Back in early March, I wrote about the current scientific controversy regarding whether or not a fetal microbiome exists. I promised to follow the argument and update you.
Well, keeping to that promise, here’s an update:
Just published is research[i] that shows that not only are bacteria present in placenta, but it appears that a surplus of pathogenic ones are associated with preterm births.
UK scientists compared 250 placenta from a mixture of preterm births (before 37 weeks) and controls (full term births). (Interesting side note: they also sampled the study environment in order to be able to distinguish potential contamination from bacteria that were present during pregnancy. There were distinct differences between the placental bacteria from C-section versus vaginal births However, these differences were attributed to the delivery method rather than in the placenta before birth.)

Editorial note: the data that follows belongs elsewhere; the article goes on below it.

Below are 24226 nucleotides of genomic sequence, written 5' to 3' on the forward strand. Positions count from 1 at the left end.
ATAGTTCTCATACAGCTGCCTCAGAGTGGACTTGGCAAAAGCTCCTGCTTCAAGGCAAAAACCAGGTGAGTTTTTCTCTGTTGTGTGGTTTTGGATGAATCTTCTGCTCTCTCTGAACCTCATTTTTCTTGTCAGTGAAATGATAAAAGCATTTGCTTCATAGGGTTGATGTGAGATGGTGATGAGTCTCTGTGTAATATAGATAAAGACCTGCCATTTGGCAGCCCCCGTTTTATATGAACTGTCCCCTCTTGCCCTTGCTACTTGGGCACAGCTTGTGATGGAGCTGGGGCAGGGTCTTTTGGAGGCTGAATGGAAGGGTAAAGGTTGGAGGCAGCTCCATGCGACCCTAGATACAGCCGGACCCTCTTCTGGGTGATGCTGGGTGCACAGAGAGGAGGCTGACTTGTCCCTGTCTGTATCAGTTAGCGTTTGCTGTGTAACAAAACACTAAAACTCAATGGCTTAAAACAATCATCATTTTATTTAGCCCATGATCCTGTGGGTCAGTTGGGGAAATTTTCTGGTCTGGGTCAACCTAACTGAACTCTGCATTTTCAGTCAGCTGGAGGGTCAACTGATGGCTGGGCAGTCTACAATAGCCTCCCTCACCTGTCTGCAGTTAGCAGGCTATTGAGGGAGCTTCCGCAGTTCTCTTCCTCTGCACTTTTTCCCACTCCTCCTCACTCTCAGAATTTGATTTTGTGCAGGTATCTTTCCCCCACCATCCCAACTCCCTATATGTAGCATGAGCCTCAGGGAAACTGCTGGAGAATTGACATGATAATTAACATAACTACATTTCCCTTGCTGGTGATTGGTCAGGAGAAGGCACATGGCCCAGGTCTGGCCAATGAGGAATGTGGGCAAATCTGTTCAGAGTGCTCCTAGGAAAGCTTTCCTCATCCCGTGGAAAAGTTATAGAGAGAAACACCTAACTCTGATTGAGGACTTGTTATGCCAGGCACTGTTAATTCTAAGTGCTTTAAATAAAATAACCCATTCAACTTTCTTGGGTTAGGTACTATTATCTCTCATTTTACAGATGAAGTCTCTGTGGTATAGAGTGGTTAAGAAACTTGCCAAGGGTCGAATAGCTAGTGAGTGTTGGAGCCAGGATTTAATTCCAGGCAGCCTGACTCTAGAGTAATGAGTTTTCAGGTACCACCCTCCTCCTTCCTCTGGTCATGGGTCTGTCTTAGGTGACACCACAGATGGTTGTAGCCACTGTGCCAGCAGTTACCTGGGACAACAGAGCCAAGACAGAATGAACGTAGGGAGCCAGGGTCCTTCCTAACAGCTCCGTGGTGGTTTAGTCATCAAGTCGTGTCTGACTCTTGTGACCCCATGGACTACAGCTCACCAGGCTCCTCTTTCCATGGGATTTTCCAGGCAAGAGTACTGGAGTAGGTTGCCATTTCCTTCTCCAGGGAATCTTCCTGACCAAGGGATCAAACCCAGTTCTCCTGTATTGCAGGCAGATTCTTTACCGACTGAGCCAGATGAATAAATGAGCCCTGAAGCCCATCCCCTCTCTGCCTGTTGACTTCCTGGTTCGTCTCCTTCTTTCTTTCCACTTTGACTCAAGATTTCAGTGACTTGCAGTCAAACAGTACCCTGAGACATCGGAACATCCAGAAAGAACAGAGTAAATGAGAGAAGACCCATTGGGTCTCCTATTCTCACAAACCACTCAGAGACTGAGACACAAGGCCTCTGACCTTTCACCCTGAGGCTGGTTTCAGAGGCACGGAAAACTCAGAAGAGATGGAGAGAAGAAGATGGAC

While bacteria WERE found in both healthy and preterm placenta, the placental bacteria from preterm births had a higher number of pathogenic bacteria including, for example, mycoplasma. The researchers conclude that this supports the observation that maternal infection is associated with spontaneous birth.
“Preterm birth is associated with both psychological and physical disabilities and is the leading cause of infant morbidity and mortality worldwide. Infection is known to be an important cause of spontaneous preterm birth and recent research has implicated variation in the placental microbiome with preterm birth risk.”
Right now, the argument looks like it’s leaning in favor of a microbiome being present before birth. Considering the possible health implications, I’ll certainly continue to monitor the research.